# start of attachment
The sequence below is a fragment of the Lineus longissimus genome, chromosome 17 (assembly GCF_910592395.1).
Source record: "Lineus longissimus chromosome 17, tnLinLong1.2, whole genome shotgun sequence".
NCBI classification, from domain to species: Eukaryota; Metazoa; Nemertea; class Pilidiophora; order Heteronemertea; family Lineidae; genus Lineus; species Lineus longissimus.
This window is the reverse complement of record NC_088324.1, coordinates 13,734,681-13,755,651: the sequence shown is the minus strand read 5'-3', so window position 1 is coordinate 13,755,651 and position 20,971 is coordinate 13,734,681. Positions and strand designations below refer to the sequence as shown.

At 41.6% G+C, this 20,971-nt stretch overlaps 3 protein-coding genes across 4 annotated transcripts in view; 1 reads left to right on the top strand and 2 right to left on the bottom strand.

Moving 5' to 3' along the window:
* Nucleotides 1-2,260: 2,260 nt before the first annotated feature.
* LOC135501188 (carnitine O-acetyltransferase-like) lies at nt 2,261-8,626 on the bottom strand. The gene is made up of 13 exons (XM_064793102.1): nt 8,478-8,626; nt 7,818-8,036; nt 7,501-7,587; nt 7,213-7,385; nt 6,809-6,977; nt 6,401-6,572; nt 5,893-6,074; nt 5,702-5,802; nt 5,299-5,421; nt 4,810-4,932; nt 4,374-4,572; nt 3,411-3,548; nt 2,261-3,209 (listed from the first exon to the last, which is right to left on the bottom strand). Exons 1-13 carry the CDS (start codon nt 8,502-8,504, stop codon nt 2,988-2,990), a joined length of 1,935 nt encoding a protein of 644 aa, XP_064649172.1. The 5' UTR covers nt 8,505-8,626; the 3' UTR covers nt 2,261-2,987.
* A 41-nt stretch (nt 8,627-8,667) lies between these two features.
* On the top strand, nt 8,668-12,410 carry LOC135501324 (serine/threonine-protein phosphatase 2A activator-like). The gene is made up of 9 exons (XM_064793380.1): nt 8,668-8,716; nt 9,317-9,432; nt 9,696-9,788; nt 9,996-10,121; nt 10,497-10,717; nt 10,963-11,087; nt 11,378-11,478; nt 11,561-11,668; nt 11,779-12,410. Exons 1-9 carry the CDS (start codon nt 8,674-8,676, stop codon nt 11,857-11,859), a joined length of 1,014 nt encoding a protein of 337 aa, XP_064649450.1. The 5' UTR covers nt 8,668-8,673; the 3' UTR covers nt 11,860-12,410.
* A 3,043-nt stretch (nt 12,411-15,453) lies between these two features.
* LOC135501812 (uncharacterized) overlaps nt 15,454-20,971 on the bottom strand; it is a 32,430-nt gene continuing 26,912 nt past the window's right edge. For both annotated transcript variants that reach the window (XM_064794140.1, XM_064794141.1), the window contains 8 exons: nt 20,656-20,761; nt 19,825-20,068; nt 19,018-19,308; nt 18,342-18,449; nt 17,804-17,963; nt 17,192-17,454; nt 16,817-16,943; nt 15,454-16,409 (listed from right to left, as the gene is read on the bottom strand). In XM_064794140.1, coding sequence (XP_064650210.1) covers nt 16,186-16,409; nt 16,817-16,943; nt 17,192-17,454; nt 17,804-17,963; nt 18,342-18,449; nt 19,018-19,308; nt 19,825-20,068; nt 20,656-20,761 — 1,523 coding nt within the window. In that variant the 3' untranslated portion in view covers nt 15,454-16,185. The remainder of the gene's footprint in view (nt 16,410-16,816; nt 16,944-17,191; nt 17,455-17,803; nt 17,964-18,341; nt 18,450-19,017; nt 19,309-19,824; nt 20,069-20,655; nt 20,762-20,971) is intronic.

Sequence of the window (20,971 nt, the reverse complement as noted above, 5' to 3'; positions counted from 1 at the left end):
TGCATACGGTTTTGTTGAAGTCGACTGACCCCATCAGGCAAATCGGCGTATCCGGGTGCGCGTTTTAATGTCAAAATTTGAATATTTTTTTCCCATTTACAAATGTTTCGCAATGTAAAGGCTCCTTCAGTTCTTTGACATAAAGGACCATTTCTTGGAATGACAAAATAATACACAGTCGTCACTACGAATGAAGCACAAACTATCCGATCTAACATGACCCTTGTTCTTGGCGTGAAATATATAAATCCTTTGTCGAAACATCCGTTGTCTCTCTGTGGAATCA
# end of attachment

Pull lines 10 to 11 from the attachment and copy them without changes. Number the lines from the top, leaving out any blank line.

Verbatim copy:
* On the top strand, nt 8,668-12,410 carry LOC135501324 (serine/threonine-protein phosphatase 2A activator-like). The gene is made up of 9 exons (XM_064793380.1): nt 8,668-8,716; nt 9,317-9,432; nt 9,696-9,788; nt 9,996-10,121; nt 10,497-10,717; nt 10,963-11,087; nt 11,378-11,478; nt 11,561-11,668; nt 11,779-12,410. Exons 1-9 carry the CDS (start codon nt 8,674-8,676, stop codon nt 11,857-11,859), a joined length of 1,014 nt encoding a protein of 337 aa, XP_064649450.1. The 5' UTR covers nt 8,668-8,673; the 3' UTR covers nt 11,860-12,410.
* A 3,043-nt stretch (nt 12,411-15,453) lies between these two features.